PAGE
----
Born in the Ukraine, at the time of Russian rule, the family of the long-lived Leo Ornstein (1893-2002) moved to the United States in 1906. He would die, aged 108, in Green Bay, Wisconsin. His formative years found him performing as a pianist of considerable talent (he had studied, from age 10, at the St Petersburg Conservatory), and often championed new and boundary-breaking music. But in the early-1920s he walked away from concert scheduling to focus on composing, which he continued to do, albeit only returning after a lengthy hiatus, into his final years.
This Hyperion release couples two substantial pieces from the late 1920s, catalogued with already high opus numbers.
The 40-minute Piano Quintet (1927) opens with a movement marked Allegro barbaro (which is also the name of a piano piece by Bartók). As the direction suggests, this is high-octane music, rhythmically vital, and when it does slow it swoons, full of exotic passions, suggestive of Eastern promise. It’s not long until the rollercoaster ride continues. Thrilling stuff, and there is much expressive beauty along the way. By contrast the second movement, Andante lamentoso, is fragile and sad initially, building to emotional climaxes that remain lyrical and suggest Ornstein as a generous and outgoing composer and a compassionate man. In terms of length, the Finale mirrors the opening movement, and similarly in its alternation of foot-down drive and glorious seduction; this is music of white-hot inspiration. Lovers of the music of Bartók and Ravel need not/should not hesitate.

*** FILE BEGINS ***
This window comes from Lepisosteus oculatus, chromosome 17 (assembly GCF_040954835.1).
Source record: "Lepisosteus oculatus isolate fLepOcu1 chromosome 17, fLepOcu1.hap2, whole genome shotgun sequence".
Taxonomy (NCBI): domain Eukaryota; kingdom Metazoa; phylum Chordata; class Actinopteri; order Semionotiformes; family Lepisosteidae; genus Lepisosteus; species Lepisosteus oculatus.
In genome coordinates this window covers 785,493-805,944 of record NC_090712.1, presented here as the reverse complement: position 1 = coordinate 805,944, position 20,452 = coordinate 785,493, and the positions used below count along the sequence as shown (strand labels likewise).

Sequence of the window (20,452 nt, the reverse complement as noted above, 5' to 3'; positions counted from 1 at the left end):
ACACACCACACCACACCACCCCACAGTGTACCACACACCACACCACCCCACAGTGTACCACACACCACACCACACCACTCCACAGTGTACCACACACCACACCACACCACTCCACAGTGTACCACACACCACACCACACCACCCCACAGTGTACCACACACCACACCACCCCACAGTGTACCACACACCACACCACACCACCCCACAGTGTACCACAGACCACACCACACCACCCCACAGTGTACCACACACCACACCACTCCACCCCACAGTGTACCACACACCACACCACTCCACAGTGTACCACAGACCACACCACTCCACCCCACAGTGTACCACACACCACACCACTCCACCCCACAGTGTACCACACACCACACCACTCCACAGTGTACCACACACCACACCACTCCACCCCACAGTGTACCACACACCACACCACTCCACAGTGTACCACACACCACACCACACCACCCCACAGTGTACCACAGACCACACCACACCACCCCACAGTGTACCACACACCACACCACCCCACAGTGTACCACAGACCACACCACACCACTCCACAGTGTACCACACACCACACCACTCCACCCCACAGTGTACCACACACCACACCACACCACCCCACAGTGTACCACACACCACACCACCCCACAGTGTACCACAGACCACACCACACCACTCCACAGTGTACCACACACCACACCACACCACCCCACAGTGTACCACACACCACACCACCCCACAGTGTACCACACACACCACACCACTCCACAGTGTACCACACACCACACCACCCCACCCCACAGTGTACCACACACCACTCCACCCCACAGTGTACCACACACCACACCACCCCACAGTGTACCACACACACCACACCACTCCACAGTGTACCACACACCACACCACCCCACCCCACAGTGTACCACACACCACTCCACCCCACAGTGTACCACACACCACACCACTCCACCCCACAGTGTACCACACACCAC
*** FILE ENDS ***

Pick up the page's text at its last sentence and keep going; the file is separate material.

Away from using his own instrument, Ornstein’s String Quartet No 2 (1929), also in three movements, is similarly wide-ranging, vigorous and achingly communicative. The opening movement is lean yet sinewy, folksy, and full of heart. In its fervour and splendour it compels attention, the unpredictability a big attraction. Like its counterpart in the Piano Quintet, the slow movement is melancholic and also touchingly intimate if not staying restful for long. The Finale, Presto con fuoco, darts hither and thither, strongly accented, although it’s not long before something poetically melodious emerges, typically imbued with powerful feelings. Ornstein never seems to have been indecisive when complementing different types of music.
Both these scores call for considerable virtuosity, energy and generosity, fully met here in performances that are truly inside the music and which share it vividly and with dedication. The sound-quality is outstanding in its immediacy and clarity, and the balance in the Piano Quintet is spot-on. In short, this is a superb release of impressive music in top-class accounts.